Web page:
Here’s How to Diagnose Apple’s New HomePod


| Particle Debris

Page 2 – News Debris For The Week of January 22nd.
HomePod Mania

Apple HomePod

For a balanced and thorough high-level assessment of the HomePod, I recommend:

Notable:

Since Apple Music is the only natively supported music service, it’s pretty much your only option for streaming music, unless you use the HomePod as an AirPlay-connected speaker for your phone. At least every new HomePod comes with a three-month free subscription to Apple Music.

This next article has a structured set of bullet points that explain what HomePod is all about. It explains the pros, cons, and some of the customer psychology that may prevail.

Notable:

Beyond deep bass, a set of seven tweeters sits in a ring — facing outward — in the base of the HomePod, providing what Apple calls ‘well-balanced smooth timbre.’ That’s important, as tweeters output the high end of songs (the treble) while woofers output the low end of songs (the bass) — HomePod has speakers handling the entire spectrum of sound.

This last article is sure to appeal to some who are skeptical.

Notable:

[Apple] also advertised the HomePod’s support for AirPlay 2, which lets you play the same music, or different songs, in different rooms [and stereo sound] …. Unfortunately, neither of these features will be available at launch. If these features are important to you, it might be worth waiting until these features finally become available to make your HomePod purchase.

And, no, Business Insider isn’t being inconsistent. The publication is merely doing what I described on page 1: covering the bases for the broad spectrum of its readers and, just maybe, honoring the perspectives of different writers.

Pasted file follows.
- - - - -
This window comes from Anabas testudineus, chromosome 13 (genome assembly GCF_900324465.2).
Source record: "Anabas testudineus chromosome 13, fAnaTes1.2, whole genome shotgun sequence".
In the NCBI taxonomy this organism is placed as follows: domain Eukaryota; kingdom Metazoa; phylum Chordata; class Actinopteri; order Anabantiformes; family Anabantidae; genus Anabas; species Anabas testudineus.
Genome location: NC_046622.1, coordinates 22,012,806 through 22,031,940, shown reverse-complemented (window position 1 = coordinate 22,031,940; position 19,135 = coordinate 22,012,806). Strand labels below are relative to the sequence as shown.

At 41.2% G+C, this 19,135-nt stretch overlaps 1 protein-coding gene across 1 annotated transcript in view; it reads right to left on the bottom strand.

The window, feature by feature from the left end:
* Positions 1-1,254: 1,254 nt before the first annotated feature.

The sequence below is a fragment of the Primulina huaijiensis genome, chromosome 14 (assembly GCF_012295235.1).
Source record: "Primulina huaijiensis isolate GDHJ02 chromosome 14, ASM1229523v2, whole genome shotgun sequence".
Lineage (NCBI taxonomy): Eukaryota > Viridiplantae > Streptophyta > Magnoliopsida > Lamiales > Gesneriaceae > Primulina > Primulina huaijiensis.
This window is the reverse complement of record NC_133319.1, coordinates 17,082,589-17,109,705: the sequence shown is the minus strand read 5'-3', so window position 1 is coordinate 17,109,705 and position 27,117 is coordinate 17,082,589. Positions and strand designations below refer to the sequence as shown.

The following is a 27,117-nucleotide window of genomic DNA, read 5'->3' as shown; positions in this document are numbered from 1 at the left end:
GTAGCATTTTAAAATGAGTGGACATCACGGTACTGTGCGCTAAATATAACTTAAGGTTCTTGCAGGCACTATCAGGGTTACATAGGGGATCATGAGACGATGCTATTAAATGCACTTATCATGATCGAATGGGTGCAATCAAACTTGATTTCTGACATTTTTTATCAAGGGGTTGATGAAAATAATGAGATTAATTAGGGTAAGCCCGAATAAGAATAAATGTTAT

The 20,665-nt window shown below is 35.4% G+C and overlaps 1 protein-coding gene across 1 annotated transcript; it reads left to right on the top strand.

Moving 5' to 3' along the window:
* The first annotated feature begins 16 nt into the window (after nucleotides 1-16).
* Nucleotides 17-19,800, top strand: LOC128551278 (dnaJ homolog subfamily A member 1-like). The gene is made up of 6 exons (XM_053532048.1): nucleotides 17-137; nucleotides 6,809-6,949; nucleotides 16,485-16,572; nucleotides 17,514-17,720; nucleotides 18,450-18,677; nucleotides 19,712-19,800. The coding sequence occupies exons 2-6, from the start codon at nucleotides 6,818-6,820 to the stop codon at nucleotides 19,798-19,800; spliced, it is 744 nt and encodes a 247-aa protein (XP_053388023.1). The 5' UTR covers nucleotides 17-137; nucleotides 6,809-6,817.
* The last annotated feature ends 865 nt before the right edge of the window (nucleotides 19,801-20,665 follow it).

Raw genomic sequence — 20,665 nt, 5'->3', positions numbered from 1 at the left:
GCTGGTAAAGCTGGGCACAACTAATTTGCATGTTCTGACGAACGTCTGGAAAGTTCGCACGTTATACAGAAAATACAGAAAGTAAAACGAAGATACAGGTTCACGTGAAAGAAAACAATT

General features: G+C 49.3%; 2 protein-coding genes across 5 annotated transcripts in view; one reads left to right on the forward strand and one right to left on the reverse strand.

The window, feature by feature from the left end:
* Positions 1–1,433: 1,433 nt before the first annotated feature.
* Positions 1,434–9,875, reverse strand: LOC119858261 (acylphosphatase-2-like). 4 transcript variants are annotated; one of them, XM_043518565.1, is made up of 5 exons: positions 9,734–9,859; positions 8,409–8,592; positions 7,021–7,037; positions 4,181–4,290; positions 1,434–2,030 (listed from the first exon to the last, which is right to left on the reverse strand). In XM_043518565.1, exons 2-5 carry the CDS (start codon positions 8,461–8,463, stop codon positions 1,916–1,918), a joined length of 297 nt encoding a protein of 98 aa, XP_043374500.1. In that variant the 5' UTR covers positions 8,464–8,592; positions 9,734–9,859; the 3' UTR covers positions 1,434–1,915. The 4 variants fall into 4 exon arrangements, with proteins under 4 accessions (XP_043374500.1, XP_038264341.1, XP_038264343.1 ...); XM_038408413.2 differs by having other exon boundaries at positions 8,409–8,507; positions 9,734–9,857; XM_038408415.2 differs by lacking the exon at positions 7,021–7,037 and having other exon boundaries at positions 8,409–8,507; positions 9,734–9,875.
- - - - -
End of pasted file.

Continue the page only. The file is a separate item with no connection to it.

More Debris

There are several types of Apple criticism. One common one is just a rant, often derived from sheer inexperience in the industry. However, there are often undiscovered truths about Apple. They fester even as no one wants to stick a neck out. When they’re well analyzed in print, however, our reaction is often: “Oh, yes indeed. Why didn’t we see that before?”

Dan Moren is good at writing that latter kind of article, and so I’ll point to:

Another, um, difficult subject has been the success—or lack thereof—for the iPhone X. Seeking Alpha has done a stellar job of sizing up the iPhone X and iPhone 8 sales picture. The nuance is that even if the iPhone X didn’t obliterate iPhone 8 sales, it made a major contribution with its technical advances. And that means the total iPhones sold in the holiday quarter is going to be, I predict, logged as astronomical. See:

What Apple learned from the OLED, expensive iPhone X and LCD-based iPhone 8s will factor heavily into Apple’s next iPhone release this year. “Apple developing 4 next-gen iPhones, only one of which is OLED, says Digitimes Research.

Just Mobile TENC for iPhone X.

The iPhone X is no failure. Rather, the launch of a new iPhone era.

My prediction is that the iPhone 7 was the end of an era and that we’re going to now see explosive, expansive, aggressive iPhone designs that will just about become dizzying. And prices will reflect that process. Buckle up.

And if you thought the Apple Watch was just a sidebar attraction, Neil Cybart makes a compelling case at Above Avalon for its significanceAlong those lines, as author Cybart has explained before, the nuance is that the Apple Watch, as it evolves, is Apple’s answer to Amazon Echo, not the HomePod.